President Obama took another health care victory lap Friday while announcing the resignation of Health and Human Services Secretary Kathleen Sebelius.
Obama praised Sebelius in a Rose Garden address, as he formally nominated budget chief Sylvia Mathews Burwell to be the next HHS secretary.
Sebelius led HHS through the implementation of the president's signature health law, and faced tough criticism after the online portal to sign up for the new health plans struggled to get off the ground last fall.
But the atmosphere Friday was celebratory of Sebelius's time in office, and the president touted her success in turning around HealthCare.gov and getting 7.5 million people signed up for coverage.
"Yes, we lost the first quarter of the open enrollment period because of the problems with HealthCare.gov—and they were problems. But under Kathleen's leadership, her team and HHS turned the corner.… The final score speaks for itself," Obama said.
Sebelius said she was proud of the "tremendous progress" the department has made despite the legal and legislative battles the law has faced over the past four years.
"I got to be a leader of HHS during these most historic times," Sebelius said. "We are on the front lines of a long overdue national change, fixing a broken health system.
"I knew it wouldn't be easy. There's a reason that no earlier president was successful in passing health reform."
Burwell is inheriting the department as challenges remain heading into the law's second year. Some consumers are still trying to get signed up, and HealthCare.gov isn't out of the red, with some repairs remaining.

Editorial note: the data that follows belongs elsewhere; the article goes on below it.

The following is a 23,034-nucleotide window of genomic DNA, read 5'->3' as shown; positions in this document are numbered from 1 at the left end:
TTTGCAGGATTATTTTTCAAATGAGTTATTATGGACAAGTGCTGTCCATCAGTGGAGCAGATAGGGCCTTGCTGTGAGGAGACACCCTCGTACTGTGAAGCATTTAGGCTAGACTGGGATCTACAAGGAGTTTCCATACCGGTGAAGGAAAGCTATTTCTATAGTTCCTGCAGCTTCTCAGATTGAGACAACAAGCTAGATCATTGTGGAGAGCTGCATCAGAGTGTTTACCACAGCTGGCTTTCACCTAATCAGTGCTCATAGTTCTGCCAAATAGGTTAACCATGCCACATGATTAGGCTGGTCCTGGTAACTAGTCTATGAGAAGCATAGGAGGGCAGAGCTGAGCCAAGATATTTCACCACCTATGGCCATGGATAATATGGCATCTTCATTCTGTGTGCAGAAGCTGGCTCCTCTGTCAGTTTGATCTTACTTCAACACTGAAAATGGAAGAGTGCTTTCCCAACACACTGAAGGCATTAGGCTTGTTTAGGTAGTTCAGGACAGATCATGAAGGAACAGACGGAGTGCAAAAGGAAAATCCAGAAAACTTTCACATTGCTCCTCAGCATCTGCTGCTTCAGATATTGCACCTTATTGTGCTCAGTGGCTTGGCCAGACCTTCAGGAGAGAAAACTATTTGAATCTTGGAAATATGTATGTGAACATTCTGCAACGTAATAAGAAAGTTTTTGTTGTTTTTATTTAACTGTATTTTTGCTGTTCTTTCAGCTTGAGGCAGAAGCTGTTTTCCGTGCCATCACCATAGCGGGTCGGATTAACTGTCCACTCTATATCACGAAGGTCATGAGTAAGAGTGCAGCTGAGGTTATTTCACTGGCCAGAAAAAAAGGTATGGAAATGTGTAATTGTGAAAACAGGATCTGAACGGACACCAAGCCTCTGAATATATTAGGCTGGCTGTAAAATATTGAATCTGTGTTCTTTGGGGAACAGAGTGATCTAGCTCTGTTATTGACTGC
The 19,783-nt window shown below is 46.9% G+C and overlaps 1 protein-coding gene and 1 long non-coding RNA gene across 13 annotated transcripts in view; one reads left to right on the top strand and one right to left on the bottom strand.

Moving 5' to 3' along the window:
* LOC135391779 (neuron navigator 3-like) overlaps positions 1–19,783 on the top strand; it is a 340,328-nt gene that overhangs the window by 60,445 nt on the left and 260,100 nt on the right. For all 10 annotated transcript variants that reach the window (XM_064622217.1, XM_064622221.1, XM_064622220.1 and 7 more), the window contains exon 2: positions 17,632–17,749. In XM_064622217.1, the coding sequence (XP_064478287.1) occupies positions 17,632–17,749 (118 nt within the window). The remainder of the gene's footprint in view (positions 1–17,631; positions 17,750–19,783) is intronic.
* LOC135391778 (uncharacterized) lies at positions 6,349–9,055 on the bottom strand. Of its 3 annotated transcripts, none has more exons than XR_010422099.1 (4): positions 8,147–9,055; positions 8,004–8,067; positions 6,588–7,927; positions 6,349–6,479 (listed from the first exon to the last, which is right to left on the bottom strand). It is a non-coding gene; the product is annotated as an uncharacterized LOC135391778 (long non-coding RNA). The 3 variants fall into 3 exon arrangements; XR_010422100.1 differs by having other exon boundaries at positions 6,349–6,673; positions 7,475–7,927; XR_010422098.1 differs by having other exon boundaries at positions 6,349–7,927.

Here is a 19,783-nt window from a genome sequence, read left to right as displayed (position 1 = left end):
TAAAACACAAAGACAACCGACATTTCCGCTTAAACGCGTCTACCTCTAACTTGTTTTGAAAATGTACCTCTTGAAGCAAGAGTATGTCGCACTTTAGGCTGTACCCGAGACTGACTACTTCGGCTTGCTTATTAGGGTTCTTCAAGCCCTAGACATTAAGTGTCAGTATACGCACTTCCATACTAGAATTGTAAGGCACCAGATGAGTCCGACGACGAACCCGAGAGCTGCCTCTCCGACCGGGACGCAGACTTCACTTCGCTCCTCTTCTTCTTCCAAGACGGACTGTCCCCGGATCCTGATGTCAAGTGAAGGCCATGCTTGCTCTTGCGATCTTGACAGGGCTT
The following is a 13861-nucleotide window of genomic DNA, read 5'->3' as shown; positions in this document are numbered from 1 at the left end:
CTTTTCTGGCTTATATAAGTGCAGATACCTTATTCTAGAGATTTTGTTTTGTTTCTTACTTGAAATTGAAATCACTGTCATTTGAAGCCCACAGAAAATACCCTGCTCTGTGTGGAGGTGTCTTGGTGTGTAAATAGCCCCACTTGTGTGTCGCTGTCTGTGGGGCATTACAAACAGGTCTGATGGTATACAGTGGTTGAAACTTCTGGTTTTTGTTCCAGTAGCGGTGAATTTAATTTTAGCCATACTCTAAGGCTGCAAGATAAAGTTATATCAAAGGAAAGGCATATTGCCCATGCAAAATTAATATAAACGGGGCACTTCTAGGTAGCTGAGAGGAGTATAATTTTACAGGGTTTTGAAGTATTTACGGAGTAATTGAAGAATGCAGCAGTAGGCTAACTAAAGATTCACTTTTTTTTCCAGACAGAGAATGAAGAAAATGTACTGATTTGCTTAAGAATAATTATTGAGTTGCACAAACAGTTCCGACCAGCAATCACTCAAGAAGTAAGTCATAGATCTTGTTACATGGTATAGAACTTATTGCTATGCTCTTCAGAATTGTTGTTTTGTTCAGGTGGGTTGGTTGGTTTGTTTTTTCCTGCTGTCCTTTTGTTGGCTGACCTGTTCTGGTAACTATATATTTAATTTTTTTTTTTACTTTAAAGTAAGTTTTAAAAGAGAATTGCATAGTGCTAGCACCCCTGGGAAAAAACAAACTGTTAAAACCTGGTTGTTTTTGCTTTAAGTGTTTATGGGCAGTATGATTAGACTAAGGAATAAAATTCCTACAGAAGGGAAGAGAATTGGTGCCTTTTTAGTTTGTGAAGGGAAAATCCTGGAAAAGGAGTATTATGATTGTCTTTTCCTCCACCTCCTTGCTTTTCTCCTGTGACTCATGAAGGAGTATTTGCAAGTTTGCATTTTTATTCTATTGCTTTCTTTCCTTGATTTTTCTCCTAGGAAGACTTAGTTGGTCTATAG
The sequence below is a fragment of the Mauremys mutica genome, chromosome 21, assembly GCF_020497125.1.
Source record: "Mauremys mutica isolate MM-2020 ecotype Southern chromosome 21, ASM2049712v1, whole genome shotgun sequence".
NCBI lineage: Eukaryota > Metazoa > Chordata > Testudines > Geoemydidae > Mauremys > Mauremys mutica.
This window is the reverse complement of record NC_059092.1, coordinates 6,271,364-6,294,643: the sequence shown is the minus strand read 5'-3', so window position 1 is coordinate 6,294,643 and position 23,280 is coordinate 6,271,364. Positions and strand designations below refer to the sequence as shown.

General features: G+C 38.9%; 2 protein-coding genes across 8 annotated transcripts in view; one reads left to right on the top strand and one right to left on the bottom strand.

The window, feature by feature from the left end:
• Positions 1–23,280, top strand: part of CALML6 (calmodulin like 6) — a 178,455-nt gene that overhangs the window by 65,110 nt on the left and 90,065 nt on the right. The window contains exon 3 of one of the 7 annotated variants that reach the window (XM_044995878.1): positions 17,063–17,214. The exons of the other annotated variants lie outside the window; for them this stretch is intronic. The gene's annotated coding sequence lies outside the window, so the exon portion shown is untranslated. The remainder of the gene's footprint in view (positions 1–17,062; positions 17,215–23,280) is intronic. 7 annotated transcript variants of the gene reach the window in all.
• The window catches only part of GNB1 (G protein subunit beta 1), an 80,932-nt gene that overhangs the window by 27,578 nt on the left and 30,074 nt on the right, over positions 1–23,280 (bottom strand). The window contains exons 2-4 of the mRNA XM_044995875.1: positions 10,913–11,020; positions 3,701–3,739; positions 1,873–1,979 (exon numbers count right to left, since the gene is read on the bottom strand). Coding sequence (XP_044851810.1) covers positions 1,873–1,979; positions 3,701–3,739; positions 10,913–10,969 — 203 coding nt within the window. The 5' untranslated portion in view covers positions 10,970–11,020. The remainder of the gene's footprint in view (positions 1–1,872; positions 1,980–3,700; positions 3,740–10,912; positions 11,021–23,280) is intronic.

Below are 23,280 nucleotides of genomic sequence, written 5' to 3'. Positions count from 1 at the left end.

The White House has expressed confidence in Burwell as a manager and leader to take the helm during the health law's next phase. Chief of Staff Denis McDonough said in an interview with The New York Times that the president selected Burwell because she is "a proven manager and relentless implementer." Burwell has served as the director of the Office of Management and Budget for a year.
Sebelius is expected to remain with the department during the transition period. Burwell must be confirmed by a majority vote in the Senate, which departs today for spring recess and is not scheduled to return until April 28.
It's unclear whether Burwell will face strong opposition from Republicans, who have had issues with several other nominees this year.
But Burwell sailed through the Senate last year on a 96-0 vote to become head of OMB, and she has already received the support of some conservative senators, such as Republican John McCain of Arizona, who tweeted his congratulations following reports late Thursday that she was the president's next pick.